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UTHealth Houston asks Houston residents about whether to participate in a trauma research study investigating treatment strategies for injured children in danger of bleeding to death

Photo of Charles S. Cox Jr., MD.
Charles S. Cox Jr., MD, professor in the Department of Pediatric Surgery with McGovern Medical School at UTHealth Houston. (Photo by UTHealth Houston)

Bleeding is the most common cause of preventable death after injury. Researchers at UTHealth Houston are asking for community input on whether they should participate in a study that will compare two resuscitation treatments: whole blood versus traditional blood component therapy, and tranexamic acid versus no tranexamic acid. The goal is to compare which strategies can improve survival for children who have been seriously injured and are in danger of bleeding to death.

The traditional approach for treating injured patients who are bleeding is to administer multiple separate units of red blood cells, plasma, and platelets — known as component therapy. However, recent evidence from military and civilian medicine suggests that survival may be better when patients receive whole blood instead of previously separated blood products. Some centers also use tranexamic acid in addition to whole blood or blood components as a treatment for severe bleeding. It is not known which strategy is the best for severely injured children.

The Massive Transfusion in Children-II, or MATIC-2 trial, will compare these resuscitation strategies, in addition to all standard care, in injured children with massive bleeding.

“There is a growing body of evidence that tranexamic acid and/or whole blood may reduce the chance of dying in injured children who require blood products,” said trauma surgeon Charles S. Cox, Jr., MD, professor and Glassell Family Distinguished Chair in the Department of Pediatric Surgery with McGovern Medical School at UTHealth Houston.

“The standard treatment of injured patients who are bleeding involves the transfusion of different types of blood products, as well as the use of medications to help the blood clot better, along with surgery to stop the bleeding. But even with these treatments, up to 30% of patients suffering from a serious traumatic injury die,” said Cox, who is also the George and Cynthia Mitchell Distinguished Chair in Neurosciences at McGovern Medical School. “Finding a way to improve that survival rate is our highest priority here at UTHealth Houston.”

Patients in this study will have suffered a serious and potentially life-threatening injury, causing significant blood loss and requiring immediate lifesaving interventions. These types of injuries occur unexpectedly, and it will not be possible for most people to sign up to participate ahead of time. Most patients will be unconscious, unable to speak or hear, and parents or guardians may not be able to be reached quickly to consent to immediate treatment or participation in the study.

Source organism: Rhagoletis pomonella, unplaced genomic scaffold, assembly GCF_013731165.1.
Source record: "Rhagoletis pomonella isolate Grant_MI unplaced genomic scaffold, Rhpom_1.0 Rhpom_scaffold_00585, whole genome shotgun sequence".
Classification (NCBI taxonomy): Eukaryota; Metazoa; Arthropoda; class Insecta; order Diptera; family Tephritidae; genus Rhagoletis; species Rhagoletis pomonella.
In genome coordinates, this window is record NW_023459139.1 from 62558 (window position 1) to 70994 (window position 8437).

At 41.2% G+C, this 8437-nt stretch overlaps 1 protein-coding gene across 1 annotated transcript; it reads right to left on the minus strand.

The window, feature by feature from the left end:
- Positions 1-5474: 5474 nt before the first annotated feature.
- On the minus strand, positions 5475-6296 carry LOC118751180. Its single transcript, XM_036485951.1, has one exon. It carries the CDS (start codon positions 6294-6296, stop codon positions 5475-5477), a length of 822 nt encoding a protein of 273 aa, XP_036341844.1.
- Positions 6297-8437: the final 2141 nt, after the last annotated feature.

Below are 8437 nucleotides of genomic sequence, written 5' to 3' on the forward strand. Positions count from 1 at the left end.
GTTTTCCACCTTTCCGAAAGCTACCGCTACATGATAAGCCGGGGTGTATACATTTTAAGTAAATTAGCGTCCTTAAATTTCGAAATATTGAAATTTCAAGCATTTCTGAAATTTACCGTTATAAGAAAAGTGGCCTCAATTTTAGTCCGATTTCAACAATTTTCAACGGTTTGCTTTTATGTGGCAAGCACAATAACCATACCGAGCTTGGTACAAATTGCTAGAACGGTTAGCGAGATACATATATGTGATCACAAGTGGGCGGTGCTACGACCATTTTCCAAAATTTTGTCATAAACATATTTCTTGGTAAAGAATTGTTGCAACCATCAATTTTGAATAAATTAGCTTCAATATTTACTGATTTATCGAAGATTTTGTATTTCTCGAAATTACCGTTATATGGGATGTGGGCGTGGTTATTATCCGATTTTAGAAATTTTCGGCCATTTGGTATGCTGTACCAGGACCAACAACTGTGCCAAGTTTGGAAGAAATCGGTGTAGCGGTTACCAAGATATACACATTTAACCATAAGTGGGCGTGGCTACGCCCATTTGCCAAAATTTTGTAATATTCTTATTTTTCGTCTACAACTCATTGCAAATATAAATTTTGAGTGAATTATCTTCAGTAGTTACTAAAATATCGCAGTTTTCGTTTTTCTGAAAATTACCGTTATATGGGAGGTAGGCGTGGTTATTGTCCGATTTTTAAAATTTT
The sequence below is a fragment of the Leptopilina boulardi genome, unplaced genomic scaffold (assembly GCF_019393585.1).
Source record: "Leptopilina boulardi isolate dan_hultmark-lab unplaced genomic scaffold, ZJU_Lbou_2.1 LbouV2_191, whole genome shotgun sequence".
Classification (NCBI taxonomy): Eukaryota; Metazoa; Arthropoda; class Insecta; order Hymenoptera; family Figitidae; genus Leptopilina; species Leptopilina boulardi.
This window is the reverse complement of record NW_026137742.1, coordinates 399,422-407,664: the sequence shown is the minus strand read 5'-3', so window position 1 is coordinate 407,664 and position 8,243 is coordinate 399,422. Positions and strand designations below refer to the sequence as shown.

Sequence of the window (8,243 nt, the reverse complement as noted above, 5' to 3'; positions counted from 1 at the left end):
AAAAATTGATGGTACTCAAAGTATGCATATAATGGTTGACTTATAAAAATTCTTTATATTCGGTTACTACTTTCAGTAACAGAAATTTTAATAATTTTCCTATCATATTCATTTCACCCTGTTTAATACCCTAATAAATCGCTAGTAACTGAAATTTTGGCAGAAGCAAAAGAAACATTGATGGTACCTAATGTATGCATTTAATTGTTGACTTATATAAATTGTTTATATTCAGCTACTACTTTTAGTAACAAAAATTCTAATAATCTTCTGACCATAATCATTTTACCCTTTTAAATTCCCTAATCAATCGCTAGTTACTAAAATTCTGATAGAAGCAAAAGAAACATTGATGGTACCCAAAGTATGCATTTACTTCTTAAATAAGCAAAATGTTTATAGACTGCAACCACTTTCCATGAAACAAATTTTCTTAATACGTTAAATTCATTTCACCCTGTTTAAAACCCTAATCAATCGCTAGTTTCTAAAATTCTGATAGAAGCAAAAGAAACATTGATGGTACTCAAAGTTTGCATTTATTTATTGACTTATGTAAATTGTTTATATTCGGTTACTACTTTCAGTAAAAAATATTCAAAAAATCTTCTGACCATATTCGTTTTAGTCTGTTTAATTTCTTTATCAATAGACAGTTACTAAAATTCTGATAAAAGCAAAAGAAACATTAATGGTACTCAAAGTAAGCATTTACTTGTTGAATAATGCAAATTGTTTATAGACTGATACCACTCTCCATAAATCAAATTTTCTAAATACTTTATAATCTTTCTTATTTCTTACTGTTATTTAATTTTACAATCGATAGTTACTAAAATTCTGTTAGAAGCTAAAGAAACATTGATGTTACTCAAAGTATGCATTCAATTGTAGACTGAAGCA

If the community feedback is positive and an independent review board approves the study, then UTHealth Houston will participate in this trial. Community members who do not want to participate can request a bracelet indicating this. If feasible, doctors will obtain consent from patients who fit the study criteria. If consent is not feasible, patients who fit the criteria will be automatically enrolled without their individual consent if they are not wearing an opt-out bracelet.

The MATIC-2 trial will be conducted in 20 leading trauma centers in the U.S. and will include 1,000 patients. The trial will begin between late 2024 and last until 2028. It is funded by the Biomedical Advanced Research and Development Authority, part of the Administration for Strategic Preparedness and Response, within the U.S. Department of Health and Human Services under contract number 75A50123C00047.

“The results of this study have the potential to change the way trauma patients are treated,” Cox said. “If we can determine the best combination of treatments for trauma patients, we can transform the standard of care for bleeding children and save thousands of children’s lives.”

The study team members are asking for feedback from the Houston community to help determine whether the community wants the Greater Houston area to participate. People can visit the website below to learn more about this study and provide feedback to the local physicians regarding emergency research. This can be done via phone call, email, or by completing a brief anonymous survey.

The link to the local website is

For information about public meetings on July 10 and July 19, please visit:

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